Editor’s note: This column is the first in a two-part position prediction series for the 2014 LSU football season.
With the LSU football team set to start fall practice in less than a month, it’s a perfect time to start previewing the 2014 season. All the biggest question marks center on the offense, which lost five starters to this year’s NFL draft.
Quarterback: Anthony Jennings
It wouldn’t be July in Baton Rouge without a quarterback controversy.
Jennings and freshman Brandon Harris have been talking points since spring practice, and the competition was heightened when Harris clearly outplayed Jennings in the spring game. Though the pair will probably split playing time throughout the season, Jennings’ comeback drive against Arkansas and bowl game experience should give him the edge to start the season opener against Wisconsin.
Running back: Terrence Magee
No. 1 overall recruit Leonard Fournette will get his share of carries in coach Les Miles’ multi- running back system, but he’ll have to wait. Magee blossomed behind Jeremy Hill in 2013, rushing for 626 yards and eight touchdowns. The senior is a tough but quick running back who adds a wrinkle to the passing game after playing wide receiver in 2012.
Fullback: Connor Neighbors
Fullbacks are an endangered species in the current era of football, but not in Miles’ offenses.
Neighbors emerged to split time with J.C. Copeland last season and has the starting spot locked down for 2014. While he’s not functioning as a lead blocker, Neighbors will get a decent amount of targets in offensive coordinator Cam Cameron’s West Coast system.
Wide receivers: Travin Dural, John Diarse
LSU’s returning pass catchers accounted for less than 16 percent of the Tigers’ receiving yards last season, making the receiving corps the toughest void to fill. Dural secured the No. 1 spot with a 130-yard, two-touchdown performance in the spring game, but the rest of the pack is tightly contested.
Senior Quantavius Leslie ran reps with the first team in the spring, but Diarse’s frame and physicality should allow him to rise up the depth chart and be a possession receiver in the same vein as Jarvis Landry. Freshman phenoms Malachi Dupre and Trey Quinn will also see serious playing time.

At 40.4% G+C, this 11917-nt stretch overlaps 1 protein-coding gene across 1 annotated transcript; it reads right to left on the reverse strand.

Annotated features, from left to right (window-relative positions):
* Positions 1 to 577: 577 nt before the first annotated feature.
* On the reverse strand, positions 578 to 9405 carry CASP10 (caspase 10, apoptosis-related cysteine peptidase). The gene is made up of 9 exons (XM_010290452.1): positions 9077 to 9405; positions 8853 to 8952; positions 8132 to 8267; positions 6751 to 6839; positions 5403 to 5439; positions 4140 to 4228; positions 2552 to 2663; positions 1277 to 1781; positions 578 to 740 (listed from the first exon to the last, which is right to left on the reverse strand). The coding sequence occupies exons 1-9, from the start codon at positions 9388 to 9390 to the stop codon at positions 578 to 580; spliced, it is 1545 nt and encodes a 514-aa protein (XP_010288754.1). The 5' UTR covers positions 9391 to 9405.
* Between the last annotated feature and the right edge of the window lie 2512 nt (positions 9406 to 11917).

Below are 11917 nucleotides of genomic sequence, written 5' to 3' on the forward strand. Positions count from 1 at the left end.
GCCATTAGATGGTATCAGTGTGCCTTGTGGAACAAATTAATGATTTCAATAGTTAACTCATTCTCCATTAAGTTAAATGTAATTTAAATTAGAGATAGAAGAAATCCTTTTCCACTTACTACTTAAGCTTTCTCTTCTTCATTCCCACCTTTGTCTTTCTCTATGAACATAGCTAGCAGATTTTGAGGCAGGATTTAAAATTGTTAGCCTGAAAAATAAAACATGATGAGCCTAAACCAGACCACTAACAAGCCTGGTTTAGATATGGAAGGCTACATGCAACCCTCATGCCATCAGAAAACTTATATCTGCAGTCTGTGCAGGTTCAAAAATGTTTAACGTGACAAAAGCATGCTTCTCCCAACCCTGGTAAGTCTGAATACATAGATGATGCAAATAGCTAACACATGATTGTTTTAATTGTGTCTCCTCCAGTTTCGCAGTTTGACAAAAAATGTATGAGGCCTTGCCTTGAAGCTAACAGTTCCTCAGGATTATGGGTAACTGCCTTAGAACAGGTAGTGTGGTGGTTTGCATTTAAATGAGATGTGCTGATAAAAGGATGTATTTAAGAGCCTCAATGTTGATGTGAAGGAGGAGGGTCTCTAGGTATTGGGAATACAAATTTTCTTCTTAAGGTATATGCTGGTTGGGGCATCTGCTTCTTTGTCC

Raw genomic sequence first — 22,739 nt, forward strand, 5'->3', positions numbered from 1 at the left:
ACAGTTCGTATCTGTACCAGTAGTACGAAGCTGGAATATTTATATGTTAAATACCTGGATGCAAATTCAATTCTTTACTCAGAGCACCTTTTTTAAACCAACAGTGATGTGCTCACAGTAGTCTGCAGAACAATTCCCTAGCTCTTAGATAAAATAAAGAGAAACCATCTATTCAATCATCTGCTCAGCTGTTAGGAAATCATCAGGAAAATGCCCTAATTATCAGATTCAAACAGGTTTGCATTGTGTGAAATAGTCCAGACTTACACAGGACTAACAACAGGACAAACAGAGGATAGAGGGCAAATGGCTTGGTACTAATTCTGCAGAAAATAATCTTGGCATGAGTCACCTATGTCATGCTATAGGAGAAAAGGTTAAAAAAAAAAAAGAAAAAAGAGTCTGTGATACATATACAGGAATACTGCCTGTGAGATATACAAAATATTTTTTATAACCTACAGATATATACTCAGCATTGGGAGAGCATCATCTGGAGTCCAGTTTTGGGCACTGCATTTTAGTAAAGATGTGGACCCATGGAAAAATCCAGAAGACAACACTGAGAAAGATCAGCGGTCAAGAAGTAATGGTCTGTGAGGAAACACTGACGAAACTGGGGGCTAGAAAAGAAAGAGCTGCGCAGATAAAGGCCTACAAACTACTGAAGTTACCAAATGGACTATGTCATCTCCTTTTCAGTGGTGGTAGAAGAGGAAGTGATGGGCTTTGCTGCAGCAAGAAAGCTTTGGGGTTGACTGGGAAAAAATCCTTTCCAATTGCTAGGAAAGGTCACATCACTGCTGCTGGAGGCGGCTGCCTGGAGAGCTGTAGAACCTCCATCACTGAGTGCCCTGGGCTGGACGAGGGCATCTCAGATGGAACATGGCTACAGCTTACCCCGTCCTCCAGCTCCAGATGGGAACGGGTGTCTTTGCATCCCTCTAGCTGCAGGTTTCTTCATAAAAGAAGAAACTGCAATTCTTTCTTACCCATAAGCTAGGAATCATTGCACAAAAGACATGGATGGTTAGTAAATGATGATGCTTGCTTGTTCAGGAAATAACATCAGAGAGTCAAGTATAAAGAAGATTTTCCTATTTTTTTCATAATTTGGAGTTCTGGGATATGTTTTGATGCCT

Tight end: Dillon Gordon
This spot is a toss-up between Gordon and sophomore DeSean Smith, depending on the formation and game plan. Gordon instantly improves LSU’s run game because his size and skill set makes him a de facto sixth lineman, whereas Smith is athletic enough to be a viable target for the Tigers’ young quarterbacks.
Offensive tackles: La’el Collins, Jerald Hawkins
LSU returns four starters on the offensive line, and Collins is the cornerstone. He’s started 25 games for the Tigers and has developed into arguably the best left tackle in the nation.
Hawkins can hold his own on the right side after earning Second Team Freshman All-America recognition last year. If he continues to progress and works on bringing his pad level down, Hawkins may soon be as highly touted as Collins.
Offensive guards: Vadal Alexander, Hoko Fanaika
At 6 feet 6 inches, Alexander is oversized for a guard. But he and Collins make a fearsome combination on the left side of the line, and Alexander is one of the more experienced linemen with 22 consecutive starts. Fanaika gets the edge because Miles favored him in the spring, but the right guard position battle with Evan Washington may continue well into the season.
Center: Elliott Porter
Miles was high on sophomore Ethan Pocic during spring practice, but Porter still has the starting spot wrapped up. Porter may have the toughest job on offense — he’ll have to get comfortable with the cadences and quarterback-center exchanges of both Jennings and Harris.
Marcus Rodrigue is a 21-year-old mass communication senior from Thibodaux, La.